Bass on the Overfalls
The Overfalls is an area famous for big blonde rays in Spring and bass all through the Summer. It is marked on the charts with wiggly lines which indicates turbulent waters, and they mean it. The tide runs hard over an area of banks rising from 100 feet to 60 feet, creating some interesting surface conditions! On a calm day it looks deceptively peaceful, on a windy day it can boil like a cauldron.
If you want to drift for bass, you need to chose your day carefully taking into account weather and tides. Mid-range tides are best, running at about 3 knots. Spring tides run too fast and neap tides too slowly. Wind speeds need to be as low as possible, and I would not advise a small boat to go there in anything over a Force 3, particularly if the wind is blowing against the tide flow.
The ideal bait is live sandeel, but if you can’t find any, large ragworm, small live mackerel (Joey) or small live pout can work. Sometimes you can get away with artificials such as Sidewinder sandeels and 4 inch shads, but live sandeels are really the best bait.
Most people will tell you to use braid and a multiplier reel, however I get better results with a fixed spool reel and mono. Yes really – I don’t know why. Terminal tackle is simple: a tiny three-way swivel linking the main line to a 6 foot 15lb fluorocarbon leader to a strong fine-wire hook (fluorocarbon is expensive, but invisible in water). Some swear by a 2/0, I find I drop fewer fish with a 4/0. Try and get away with as light a weight as possible attached to the third eye of the swivel – 2oz or 3oz, no more. Fluorocarbon weakens badly with some knots, a tucked blood knot is safe, a grinner is not. You can use any rod you like, the bass won’t see it. A carp rod will give good sport and have enough backbone, but don’t go too long or it will be a bit unwieldy on a small boat.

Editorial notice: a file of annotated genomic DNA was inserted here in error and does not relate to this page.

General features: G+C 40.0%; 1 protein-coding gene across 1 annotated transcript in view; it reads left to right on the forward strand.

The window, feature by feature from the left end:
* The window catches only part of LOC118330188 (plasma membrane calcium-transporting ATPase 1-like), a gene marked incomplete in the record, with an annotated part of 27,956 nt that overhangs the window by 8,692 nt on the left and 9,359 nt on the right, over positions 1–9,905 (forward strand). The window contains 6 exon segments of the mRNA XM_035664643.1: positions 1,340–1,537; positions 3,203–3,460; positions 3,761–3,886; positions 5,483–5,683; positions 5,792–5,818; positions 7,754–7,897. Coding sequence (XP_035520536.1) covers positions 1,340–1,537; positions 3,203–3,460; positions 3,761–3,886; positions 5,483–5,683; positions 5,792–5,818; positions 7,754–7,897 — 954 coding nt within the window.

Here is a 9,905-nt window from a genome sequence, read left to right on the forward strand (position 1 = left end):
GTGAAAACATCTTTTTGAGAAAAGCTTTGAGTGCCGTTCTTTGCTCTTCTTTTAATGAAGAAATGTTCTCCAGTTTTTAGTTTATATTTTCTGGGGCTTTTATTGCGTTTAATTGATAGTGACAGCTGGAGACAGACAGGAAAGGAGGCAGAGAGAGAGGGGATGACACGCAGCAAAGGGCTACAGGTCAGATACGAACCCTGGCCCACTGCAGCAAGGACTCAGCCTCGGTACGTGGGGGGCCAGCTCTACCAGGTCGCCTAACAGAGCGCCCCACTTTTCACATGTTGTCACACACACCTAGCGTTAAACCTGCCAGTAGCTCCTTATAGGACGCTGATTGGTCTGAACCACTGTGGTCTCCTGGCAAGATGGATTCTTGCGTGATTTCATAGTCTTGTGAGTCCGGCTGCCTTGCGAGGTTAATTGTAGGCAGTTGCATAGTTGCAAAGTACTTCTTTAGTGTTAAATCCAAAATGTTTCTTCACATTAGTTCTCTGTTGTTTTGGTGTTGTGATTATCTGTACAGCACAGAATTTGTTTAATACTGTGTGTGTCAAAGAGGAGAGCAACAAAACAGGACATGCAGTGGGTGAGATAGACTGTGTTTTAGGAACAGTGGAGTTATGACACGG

The sandeel needs to be hooked by passing the hook through the mouth, out of the gills and held in place by nicking through the belly, this will keep them lively. Have a bucket of water handy to keep the eel in while you motor up to your drift position.
Bass will be usually be waiting on the side of the bank down-tide of the ridge, and can be anywhere from the top of the ridge to well down at the bottom of the bank. Motor up to the start position, and kill the engine. Flip the bait out and let it drop to the bottom well behind the boat – it can be difficult to tell if you are on the bottom because mono does not transmit the bump as well as braid. Keep the bait on the bottom as you drift up over the bank and down the other side.
Bites will be a steady pull, as if you have hung up on the bottom – just reel into it and if it moves, it is not a snag! Note the position of the take so when you drift over again you will be ready for it – you will get a take every drift if you get everything right and the fish are cooperating.
Keep an eye on the weather conditions and other ships, you will be right in the track of ferries and large commercial vessels going into Portsmouth and Southampton and it is easy to be so engrossed in the fishing that you don’t notice ships approaching – particularly the fast cat ferries, which can travel from the horizon to you in just a few minutes.